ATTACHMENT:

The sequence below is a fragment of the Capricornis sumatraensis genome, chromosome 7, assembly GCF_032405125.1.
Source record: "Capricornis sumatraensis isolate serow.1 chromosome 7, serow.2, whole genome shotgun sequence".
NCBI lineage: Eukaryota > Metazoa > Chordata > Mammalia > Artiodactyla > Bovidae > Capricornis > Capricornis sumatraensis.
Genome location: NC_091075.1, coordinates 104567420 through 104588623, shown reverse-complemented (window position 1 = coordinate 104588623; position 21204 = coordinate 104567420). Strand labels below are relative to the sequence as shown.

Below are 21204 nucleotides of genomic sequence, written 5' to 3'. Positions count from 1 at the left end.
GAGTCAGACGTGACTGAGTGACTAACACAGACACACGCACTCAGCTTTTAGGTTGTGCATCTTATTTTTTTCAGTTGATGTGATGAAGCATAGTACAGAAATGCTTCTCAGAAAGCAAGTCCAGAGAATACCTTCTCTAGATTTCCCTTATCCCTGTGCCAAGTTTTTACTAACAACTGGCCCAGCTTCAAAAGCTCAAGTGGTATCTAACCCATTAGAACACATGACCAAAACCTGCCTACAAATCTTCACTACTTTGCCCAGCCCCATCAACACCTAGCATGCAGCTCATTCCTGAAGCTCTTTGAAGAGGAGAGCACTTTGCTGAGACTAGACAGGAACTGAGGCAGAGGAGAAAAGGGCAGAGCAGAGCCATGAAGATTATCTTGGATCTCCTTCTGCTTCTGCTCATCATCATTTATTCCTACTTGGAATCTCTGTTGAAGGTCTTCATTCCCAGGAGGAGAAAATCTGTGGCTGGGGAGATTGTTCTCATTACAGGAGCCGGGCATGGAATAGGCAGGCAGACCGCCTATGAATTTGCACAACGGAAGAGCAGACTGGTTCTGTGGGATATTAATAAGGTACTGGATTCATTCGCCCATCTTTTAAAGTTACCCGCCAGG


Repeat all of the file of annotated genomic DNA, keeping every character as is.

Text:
The sequence below is a fragment of the Capricornis sumatraensis genome, chromosome 7, assembly GCF_032405125.1.
Source record: "Capricornis sumatraensis isolate serow.1 chromosome 7, serow.2, whole genome shotgun sequence".
NCBI lineage: Eukaryota > Metazoa > Chordata > Mammalia > Artiodactyla > Bovidae > Capricornis > Capricornis sumatraensis.
Genome location: NC_091075.1, coordinates 104567420 through 104588623, shown reverse-complemented (window position 1 = coordinate 104588623; position 21204 = coordinate 104567420). Strand labels below are relative to the sequence as shown.

Below are 21204 nucleotides of genomic sequence, written 5' to 3'. Positions count from 1 at the left end.
GAGTCAGACGTGACTGAGTGACTAACACAGACACACGCACTCAGCTTTTAGGTTGTGCATCTTATTTTTTTCAGTTGATGTGATGAAGCATAGTACAGAAATGCTTCTCAGAAAGCAAGTCCAGAGAATACCTTCTCTAGATTTCCCTTATCCCTGTGCCAAGTTTTTACTAACAACTGGCCCAGCTTCAAAAGCTCAAGTGGTATCTAACCCATTAGAACACATGACCAAAACCTGCCTACAAATCTTCACTACTTTGCCCAGCCCCATCAACACCTAGCATGCAGCTCATTCCTGAAGCTCTTTGAAGAGGAGAGCACTTTGCTGAGACTAGACAGGAACTGAGGCAGAGGAGAAAAGGGCAGAGCAGAGCCATGAAGATTATCTTGGATCTCCTTCTGCTTCTGCTCATCATCATTTATTCCTACTTGGAATCTCTGTTGAAGGTCTTCATTCCCAGGAGGAGAAAATCTGTGGCTGGGGAGATTGTTCTCATTACAGGAGCCGGGCATGGAATAGGCAGGCAGACCGCCTATGAATTTGCACAACGGAAGAGCAGACTGGTTCTGTGGGATATTAATAAGGTACTGGATTCATTCGCCCATCTTTTAAAGTTACCCGCCAGG